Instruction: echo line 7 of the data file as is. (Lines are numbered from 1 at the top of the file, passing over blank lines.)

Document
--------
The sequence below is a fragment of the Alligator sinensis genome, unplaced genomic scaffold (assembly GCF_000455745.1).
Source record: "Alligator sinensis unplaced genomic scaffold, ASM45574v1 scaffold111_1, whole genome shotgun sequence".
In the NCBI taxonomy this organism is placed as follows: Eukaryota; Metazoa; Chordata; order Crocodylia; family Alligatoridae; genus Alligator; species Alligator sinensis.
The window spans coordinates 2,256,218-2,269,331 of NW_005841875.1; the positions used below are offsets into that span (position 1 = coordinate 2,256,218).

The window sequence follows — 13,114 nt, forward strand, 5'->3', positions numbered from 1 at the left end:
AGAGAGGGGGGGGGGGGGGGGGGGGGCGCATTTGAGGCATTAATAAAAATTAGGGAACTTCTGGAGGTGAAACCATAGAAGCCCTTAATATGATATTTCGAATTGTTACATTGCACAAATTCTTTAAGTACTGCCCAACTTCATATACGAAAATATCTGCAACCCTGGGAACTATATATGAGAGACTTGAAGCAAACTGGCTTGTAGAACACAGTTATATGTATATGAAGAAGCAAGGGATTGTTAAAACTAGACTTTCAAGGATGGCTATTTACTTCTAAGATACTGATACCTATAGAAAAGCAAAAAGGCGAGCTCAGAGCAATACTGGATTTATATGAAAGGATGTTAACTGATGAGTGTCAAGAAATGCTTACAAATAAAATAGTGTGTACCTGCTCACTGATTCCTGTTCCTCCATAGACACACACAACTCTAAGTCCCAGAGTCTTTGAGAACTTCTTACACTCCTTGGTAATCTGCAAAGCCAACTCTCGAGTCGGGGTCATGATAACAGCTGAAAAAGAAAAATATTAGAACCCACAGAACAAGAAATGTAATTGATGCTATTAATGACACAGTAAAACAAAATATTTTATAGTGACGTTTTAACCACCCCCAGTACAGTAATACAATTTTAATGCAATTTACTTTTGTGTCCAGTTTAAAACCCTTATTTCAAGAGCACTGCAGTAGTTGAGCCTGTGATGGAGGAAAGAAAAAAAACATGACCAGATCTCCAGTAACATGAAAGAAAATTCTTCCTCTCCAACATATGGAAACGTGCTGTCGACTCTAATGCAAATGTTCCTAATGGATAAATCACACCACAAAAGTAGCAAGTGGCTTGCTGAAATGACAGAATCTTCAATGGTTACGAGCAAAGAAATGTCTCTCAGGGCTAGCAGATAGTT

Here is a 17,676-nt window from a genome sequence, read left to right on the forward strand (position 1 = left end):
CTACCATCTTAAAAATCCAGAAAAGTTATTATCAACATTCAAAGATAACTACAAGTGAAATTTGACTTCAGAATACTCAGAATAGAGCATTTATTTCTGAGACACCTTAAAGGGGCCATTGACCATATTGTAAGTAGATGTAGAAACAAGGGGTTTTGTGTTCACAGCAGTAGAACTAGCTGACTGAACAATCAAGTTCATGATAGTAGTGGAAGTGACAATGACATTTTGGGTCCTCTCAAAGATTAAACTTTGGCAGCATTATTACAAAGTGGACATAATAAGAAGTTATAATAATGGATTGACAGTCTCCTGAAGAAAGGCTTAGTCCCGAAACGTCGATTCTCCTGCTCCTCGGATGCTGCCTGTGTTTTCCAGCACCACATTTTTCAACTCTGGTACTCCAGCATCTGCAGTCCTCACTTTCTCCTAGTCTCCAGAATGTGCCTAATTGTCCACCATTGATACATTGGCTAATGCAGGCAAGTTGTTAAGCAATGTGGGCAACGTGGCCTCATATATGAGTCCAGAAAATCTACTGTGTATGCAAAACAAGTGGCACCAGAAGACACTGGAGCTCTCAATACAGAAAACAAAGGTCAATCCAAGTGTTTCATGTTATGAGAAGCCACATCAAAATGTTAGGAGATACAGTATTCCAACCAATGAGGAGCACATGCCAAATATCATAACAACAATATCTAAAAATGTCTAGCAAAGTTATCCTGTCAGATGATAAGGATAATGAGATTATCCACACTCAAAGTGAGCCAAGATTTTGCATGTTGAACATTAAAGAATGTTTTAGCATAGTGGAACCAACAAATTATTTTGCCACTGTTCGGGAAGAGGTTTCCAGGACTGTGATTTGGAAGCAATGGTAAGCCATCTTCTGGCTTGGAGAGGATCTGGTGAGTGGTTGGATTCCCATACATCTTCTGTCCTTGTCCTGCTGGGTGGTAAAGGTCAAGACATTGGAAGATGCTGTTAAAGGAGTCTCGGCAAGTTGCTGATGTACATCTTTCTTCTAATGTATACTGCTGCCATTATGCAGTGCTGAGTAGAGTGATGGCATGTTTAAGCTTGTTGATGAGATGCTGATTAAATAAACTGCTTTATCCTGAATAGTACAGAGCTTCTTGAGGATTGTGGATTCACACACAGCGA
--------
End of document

Here is a 17,676-nt window from a genome sequence, read left to right on the forward strand (position 1 = left end):